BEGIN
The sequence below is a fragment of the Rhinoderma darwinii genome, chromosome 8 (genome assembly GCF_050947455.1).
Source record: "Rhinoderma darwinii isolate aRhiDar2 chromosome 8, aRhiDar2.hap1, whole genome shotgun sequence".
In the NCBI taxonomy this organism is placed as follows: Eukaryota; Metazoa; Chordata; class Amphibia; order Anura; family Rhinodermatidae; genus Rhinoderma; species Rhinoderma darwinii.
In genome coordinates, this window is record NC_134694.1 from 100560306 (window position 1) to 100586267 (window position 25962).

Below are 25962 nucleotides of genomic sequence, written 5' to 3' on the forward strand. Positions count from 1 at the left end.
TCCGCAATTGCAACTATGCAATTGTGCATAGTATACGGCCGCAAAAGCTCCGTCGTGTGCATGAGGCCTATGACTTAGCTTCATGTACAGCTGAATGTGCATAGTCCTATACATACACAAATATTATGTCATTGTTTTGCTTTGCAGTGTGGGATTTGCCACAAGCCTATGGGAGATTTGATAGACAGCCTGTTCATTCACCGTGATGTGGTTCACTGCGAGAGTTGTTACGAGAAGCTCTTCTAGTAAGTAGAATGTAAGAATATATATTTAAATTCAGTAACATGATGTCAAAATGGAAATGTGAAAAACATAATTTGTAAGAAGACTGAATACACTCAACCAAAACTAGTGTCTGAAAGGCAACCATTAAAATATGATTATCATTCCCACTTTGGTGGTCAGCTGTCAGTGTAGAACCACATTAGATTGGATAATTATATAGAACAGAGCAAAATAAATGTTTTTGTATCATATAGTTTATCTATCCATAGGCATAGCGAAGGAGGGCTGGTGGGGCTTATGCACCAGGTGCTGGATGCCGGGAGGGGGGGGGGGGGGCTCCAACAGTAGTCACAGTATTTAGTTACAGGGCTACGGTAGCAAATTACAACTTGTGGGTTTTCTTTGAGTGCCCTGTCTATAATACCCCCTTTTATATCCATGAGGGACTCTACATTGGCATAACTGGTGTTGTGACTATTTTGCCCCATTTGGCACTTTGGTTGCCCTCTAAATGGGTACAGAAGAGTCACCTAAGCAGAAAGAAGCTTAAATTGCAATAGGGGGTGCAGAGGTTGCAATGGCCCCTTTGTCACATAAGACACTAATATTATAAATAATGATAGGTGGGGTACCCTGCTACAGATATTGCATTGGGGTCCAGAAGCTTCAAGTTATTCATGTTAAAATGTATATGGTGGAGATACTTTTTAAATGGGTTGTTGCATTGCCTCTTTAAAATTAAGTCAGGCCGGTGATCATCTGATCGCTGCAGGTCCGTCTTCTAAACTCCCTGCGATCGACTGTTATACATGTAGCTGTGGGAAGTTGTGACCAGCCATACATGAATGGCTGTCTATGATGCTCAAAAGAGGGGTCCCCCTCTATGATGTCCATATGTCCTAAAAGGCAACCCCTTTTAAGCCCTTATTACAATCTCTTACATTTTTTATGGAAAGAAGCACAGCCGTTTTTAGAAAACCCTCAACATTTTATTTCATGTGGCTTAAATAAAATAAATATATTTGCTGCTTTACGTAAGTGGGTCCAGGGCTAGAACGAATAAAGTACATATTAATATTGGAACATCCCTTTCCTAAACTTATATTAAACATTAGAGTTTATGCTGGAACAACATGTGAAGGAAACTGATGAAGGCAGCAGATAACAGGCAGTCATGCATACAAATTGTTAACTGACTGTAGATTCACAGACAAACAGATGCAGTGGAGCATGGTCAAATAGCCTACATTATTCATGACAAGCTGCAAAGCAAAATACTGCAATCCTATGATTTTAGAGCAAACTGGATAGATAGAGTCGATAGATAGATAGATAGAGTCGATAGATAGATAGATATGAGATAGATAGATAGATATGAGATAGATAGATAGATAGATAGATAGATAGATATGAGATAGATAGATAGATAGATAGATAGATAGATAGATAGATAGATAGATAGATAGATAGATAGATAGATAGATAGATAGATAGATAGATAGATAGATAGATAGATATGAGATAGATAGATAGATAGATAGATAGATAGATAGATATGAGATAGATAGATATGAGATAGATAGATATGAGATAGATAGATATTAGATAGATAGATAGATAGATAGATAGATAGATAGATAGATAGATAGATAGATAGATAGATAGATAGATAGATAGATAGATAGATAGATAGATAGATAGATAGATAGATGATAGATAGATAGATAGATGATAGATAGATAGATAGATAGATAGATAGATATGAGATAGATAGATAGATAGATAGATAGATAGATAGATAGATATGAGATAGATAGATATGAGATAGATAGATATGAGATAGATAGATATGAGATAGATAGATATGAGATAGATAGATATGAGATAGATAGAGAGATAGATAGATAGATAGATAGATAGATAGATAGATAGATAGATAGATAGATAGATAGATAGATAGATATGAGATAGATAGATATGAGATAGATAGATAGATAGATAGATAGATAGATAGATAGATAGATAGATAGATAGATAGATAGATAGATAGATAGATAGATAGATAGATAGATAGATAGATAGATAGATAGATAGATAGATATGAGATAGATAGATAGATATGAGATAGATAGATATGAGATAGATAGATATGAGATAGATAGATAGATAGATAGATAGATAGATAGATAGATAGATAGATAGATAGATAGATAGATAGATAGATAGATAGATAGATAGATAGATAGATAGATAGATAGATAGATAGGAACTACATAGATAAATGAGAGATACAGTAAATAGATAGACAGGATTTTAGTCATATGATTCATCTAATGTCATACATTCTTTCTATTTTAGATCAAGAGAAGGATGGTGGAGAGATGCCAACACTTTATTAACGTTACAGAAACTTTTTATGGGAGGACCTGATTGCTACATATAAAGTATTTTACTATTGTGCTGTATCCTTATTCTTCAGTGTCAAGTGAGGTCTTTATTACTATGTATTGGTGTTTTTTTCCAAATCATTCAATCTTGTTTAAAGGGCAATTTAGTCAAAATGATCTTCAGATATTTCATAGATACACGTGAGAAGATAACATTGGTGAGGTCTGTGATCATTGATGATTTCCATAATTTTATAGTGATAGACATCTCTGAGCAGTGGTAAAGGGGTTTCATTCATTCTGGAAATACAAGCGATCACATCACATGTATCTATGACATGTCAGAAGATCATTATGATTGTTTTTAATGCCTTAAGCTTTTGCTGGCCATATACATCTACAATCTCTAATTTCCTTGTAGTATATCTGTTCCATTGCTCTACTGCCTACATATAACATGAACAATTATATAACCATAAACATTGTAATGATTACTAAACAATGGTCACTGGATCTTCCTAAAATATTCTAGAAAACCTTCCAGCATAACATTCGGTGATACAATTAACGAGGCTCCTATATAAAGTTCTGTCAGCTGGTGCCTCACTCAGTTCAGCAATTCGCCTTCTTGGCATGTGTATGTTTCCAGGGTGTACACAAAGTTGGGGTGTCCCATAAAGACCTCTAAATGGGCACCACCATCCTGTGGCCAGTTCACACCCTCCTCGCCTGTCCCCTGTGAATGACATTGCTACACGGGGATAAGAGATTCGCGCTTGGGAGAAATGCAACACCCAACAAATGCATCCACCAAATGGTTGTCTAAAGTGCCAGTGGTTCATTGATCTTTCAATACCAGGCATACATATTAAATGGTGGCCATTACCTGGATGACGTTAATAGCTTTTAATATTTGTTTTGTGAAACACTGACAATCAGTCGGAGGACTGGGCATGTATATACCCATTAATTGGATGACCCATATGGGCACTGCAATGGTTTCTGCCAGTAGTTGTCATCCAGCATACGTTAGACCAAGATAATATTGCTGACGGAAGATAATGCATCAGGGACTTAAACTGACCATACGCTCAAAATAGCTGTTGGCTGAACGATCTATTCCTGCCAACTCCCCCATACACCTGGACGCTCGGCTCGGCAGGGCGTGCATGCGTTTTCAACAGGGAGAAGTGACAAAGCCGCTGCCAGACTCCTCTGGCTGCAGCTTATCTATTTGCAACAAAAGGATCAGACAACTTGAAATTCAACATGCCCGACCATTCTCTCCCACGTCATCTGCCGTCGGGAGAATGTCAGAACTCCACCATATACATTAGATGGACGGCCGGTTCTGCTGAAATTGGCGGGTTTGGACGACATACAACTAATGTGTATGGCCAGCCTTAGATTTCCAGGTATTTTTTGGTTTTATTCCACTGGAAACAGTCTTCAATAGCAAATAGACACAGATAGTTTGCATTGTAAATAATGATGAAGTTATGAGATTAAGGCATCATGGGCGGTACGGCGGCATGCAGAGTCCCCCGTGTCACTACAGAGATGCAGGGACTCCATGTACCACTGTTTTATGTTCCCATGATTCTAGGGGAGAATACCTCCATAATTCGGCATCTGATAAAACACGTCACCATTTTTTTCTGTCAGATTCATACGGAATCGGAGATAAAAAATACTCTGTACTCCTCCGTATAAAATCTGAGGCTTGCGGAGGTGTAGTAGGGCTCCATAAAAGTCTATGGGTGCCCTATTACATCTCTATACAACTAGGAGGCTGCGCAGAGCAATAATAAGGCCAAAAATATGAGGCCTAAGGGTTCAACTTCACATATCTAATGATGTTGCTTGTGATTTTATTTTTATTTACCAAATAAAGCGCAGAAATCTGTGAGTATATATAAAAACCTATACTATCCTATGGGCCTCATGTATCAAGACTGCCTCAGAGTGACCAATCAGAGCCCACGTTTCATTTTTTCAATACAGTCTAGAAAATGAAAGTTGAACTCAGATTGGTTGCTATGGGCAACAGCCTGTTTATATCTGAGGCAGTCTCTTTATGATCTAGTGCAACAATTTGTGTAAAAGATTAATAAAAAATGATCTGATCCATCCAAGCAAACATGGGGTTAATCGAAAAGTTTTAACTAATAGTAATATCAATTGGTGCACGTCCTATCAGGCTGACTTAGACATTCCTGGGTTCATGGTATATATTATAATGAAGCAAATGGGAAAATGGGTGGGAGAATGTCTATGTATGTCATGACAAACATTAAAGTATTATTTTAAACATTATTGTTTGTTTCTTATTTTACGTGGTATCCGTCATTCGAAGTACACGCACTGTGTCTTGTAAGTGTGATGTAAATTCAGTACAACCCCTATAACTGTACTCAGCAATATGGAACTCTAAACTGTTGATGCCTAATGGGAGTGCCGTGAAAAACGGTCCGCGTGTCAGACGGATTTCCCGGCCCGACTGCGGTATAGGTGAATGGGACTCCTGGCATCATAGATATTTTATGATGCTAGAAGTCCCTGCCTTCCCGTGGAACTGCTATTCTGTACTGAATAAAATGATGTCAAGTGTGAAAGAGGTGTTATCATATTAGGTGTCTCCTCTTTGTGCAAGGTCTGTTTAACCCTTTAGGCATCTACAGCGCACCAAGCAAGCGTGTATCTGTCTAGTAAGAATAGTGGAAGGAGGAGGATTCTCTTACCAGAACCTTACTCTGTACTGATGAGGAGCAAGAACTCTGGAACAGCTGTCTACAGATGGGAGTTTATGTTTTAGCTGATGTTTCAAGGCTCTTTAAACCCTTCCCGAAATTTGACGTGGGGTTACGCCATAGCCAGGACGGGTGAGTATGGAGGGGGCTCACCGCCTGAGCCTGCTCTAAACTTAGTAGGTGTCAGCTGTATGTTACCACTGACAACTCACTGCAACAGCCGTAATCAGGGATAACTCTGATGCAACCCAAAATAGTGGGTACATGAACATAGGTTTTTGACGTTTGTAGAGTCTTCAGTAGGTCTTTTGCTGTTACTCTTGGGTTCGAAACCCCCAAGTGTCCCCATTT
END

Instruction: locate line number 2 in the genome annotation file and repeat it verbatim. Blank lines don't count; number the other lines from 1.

Source record: "Rhinoderma darwinii isolate aRhiDar2 chromosome 8, aRhiDar2.hap1, whole genome shotgun sequence".